The city’s posted plan appears to subvert the law in at least two ways:  A) It provides no evidence that it will lead to smaller classes.  2) It admits that the funds are being used to supplant (or substitute) for its own budget cuts to schools. 

Please submit your comments to today – the deadline is July 19 – by emailing them at and copy the Mayor at
A sample message is below – but if you can, please personalize this message by including details of your child’s situation and explain why this issue is important to you.


Class sizes are now larger than any time in 15 years in the early grades, and this year, more than 330,000 children were squeezed into classes of 30 or more.  If enacted, your Contracts for Excellence proposal would allow this unacceptable situation to worsen.  It contains no specific funding to reduce class size, even though a plan to lower class size is a required part of the law, and instead allows schools to use these funds to increase class size.

If this proposal is not substantially revised, under your watch, class sizes will be even larger next year.  I urge you to revise this proposal by taking the following steps, at minimum: 

1- Invest a substantial share of the C4E funds as part of a targeted initiative towards lowering class size and make sure that these dollars are spent accordingly; 2- Restore the early grade class size reduction program that the DOE eliminated in 2010; and 3- Return to capping class sizes in grades 1-3 at 28.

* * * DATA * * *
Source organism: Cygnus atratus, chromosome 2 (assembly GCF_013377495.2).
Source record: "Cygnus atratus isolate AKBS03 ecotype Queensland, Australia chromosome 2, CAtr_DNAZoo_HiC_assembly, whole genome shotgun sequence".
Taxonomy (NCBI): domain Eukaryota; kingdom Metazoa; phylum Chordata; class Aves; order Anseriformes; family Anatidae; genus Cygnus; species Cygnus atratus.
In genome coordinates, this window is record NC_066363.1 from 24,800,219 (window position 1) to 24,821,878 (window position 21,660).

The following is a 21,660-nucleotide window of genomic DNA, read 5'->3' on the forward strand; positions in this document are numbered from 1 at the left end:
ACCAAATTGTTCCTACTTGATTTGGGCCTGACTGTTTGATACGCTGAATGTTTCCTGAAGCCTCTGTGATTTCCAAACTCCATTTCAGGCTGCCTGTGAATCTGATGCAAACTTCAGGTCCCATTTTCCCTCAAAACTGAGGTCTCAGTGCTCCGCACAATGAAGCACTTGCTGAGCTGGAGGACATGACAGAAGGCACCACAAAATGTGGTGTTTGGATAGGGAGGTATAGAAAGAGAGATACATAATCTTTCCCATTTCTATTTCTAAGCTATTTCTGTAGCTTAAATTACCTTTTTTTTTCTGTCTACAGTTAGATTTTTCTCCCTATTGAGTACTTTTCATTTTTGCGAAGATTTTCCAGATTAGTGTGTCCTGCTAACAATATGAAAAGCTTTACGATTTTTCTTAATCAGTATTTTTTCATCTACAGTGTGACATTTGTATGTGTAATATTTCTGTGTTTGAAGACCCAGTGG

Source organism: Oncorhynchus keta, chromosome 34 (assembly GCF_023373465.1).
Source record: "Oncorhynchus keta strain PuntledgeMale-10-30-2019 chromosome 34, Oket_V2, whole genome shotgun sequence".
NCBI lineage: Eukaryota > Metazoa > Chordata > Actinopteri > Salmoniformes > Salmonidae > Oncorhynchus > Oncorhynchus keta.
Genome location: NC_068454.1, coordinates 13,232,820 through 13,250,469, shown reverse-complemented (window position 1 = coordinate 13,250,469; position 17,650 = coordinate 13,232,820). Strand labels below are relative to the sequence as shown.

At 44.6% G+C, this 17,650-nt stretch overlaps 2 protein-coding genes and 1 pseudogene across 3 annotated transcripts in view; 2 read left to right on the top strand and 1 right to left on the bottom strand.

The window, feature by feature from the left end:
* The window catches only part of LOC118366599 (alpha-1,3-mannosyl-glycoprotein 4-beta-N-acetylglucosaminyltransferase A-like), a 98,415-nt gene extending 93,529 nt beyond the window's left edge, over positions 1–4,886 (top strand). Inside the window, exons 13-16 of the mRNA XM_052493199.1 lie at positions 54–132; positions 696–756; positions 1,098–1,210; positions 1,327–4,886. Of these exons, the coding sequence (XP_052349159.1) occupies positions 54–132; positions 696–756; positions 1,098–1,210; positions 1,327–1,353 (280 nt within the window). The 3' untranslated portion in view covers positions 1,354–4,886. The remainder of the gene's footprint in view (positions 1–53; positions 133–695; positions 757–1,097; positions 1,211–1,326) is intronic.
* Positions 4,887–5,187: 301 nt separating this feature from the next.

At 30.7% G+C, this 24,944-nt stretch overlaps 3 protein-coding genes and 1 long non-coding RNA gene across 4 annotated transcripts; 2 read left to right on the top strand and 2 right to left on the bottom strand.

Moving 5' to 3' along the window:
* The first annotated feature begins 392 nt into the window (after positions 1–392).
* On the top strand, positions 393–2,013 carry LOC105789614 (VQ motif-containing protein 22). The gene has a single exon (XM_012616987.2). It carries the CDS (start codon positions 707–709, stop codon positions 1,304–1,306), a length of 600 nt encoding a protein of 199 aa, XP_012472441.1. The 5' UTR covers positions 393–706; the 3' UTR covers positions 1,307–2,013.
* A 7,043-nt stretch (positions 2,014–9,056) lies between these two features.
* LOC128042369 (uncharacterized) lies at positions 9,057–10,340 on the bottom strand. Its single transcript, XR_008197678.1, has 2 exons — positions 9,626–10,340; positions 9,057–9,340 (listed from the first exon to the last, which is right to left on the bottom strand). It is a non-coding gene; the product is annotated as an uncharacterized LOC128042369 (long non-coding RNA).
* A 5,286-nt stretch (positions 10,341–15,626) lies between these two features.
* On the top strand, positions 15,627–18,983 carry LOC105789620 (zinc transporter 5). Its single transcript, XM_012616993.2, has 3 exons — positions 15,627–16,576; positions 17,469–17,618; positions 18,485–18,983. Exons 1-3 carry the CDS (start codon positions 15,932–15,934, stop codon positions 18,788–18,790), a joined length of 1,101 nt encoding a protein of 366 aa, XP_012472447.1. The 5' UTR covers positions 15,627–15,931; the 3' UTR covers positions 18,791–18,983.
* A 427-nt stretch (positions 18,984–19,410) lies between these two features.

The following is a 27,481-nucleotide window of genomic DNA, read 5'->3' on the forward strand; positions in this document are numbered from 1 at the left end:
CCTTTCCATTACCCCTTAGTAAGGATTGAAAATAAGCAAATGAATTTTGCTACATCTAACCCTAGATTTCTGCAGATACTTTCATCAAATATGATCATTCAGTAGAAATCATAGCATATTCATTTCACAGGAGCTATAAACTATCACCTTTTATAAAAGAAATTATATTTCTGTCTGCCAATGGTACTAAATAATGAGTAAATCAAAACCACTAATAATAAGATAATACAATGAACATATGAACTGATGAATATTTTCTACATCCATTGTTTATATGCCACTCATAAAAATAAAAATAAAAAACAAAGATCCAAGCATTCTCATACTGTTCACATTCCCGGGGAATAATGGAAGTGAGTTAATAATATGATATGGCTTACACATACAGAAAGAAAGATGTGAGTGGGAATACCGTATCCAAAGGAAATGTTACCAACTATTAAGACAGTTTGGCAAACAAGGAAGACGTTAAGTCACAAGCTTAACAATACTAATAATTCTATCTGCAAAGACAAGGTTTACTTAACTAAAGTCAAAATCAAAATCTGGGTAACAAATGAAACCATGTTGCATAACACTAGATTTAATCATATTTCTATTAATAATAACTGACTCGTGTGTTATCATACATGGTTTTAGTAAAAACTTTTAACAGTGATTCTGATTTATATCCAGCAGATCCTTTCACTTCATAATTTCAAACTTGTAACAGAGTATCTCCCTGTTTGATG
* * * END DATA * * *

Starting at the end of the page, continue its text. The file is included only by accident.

NYC children deserve a quality education and this cannot happen without providing them with smaller classes.

Yours,  name and address.

Friday, June 27, 2014

Comment on the Blue Book changes

The just announced change to the "Blue Book",  the annual school capacity and utilization report, to attribute the enrollment in trailers or TCUs to the main building is a good one – and was recommended in our report, Space Crunch.  

But we still need to know how many students are sitting in trailers – which DOE fails to report for thousands of high school students, and an unknown number of elementary, middle and District 75 students as well – especially if they plan to replace those seats.

Other reforms that will be necessary in order to achieve a more accurate picture of school overcrowding include:

·         Lowering the target class sizes in grades 4-12, which are far higher than they should be at 28-30, and even higher than current average class sizes in these grades, and thus would tend to push class sizes even larger than they are now;
·         Providing a more reasonable number of cluster and specialty rooms for each school, in order to provide a well-rounded education;
·         Ensuring that all students needing intervention or special education services can receive them in dedicated, appropriate spaces rather than in hallways or closets;
·         Improving the formula so that when a school is forced to convert a library, science room, cafeteria, or auditorium to a classroom because of overcrowding, this does not increase the school’s listed capacity and register it as less overcrowded than before;
·         Adjusting the formula so that a building with many co-located schools is allotted  more room, in order to adjust to the difficulty of scheduling different classes and organizations in the shared spaces.

Only through implementing these reforms can we begin to have a more accurate picture of school utilization and assess how overcrowded our schools have truly become.

-- Leonie Haimson, Class Size Matters